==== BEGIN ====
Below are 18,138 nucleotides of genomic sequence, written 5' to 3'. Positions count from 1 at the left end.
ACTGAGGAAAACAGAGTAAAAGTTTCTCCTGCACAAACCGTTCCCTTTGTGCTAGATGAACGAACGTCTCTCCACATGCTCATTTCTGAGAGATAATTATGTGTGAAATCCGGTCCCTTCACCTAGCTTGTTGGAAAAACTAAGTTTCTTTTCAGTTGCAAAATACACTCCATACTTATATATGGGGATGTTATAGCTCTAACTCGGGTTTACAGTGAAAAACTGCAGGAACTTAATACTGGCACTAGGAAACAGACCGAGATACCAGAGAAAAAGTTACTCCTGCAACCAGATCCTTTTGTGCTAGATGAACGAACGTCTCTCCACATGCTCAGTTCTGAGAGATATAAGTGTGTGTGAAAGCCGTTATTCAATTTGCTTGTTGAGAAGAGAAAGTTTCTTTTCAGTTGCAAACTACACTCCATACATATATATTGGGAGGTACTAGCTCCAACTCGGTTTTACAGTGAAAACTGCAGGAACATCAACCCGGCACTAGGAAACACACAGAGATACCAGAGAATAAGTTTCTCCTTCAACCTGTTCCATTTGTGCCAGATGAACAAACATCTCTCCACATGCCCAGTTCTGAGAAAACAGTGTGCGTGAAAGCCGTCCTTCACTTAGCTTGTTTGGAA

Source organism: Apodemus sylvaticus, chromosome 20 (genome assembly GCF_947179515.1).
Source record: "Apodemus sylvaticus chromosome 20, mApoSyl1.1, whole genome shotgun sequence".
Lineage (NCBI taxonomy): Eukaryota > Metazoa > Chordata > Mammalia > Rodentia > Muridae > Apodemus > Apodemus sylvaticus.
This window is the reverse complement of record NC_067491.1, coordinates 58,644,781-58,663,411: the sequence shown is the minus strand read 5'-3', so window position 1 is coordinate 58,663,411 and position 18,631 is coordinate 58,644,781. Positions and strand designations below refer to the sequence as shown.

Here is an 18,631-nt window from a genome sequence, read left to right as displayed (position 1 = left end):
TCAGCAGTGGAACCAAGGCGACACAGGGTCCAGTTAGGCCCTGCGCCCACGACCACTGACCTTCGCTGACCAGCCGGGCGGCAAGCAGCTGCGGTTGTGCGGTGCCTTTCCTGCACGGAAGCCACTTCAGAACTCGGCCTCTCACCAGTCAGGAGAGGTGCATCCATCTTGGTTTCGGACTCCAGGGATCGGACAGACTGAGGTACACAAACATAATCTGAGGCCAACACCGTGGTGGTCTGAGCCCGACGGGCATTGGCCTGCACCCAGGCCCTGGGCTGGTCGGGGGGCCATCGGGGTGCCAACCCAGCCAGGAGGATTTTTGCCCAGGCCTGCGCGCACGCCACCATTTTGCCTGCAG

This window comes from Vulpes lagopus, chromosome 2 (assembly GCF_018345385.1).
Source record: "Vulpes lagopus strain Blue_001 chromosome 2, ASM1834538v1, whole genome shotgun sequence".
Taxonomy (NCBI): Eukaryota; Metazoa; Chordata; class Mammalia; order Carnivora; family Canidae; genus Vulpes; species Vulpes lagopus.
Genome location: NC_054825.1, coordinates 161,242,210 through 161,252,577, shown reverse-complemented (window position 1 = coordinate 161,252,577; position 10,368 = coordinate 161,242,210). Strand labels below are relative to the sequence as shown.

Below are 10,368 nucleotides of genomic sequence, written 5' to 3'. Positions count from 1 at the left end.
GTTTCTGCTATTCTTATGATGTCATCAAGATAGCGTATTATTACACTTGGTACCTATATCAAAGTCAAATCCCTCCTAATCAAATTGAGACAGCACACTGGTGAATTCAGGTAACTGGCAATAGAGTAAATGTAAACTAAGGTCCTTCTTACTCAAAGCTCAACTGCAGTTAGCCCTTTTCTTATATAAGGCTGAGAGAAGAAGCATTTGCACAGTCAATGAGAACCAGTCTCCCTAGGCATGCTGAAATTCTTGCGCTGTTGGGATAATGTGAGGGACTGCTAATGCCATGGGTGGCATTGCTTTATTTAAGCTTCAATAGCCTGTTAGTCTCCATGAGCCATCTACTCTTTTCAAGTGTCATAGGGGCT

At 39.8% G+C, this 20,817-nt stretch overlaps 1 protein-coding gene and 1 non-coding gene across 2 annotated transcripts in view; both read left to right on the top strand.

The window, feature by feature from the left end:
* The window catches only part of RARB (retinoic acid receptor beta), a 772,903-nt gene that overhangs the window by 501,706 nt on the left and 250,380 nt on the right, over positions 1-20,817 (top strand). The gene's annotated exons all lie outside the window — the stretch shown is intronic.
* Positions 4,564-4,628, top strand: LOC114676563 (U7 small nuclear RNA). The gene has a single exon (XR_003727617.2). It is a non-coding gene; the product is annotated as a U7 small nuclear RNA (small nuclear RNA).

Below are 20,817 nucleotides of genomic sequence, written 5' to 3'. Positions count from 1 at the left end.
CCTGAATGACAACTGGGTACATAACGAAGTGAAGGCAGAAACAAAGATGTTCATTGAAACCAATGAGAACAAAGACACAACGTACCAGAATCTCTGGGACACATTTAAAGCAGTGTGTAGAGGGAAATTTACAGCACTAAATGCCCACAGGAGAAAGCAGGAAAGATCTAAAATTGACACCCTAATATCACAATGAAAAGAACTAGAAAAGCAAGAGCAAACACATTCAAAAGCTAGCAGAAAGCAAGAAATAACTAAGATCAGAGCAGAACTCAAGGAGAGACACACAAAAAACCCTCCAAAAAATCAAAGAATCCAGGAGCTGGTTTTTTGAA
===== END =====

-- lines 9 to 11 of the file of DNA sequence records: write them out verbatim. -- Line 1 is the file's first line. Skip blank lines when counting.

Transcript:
This window comes from Vulpes lagopus, chromosome 2 (assembly GCF_018345385.1).
Source record: "Vulpes lagopus strain Blue_001 chromosome 2, ASM1834538v1, whole genome shotgun sequence".
Taxonomy (NCBI): Eukaryota; Metazoa; Chordata; class Mammalia; order Carnivora; family Canidae; genus Vulpes; species Vulpes lagopus.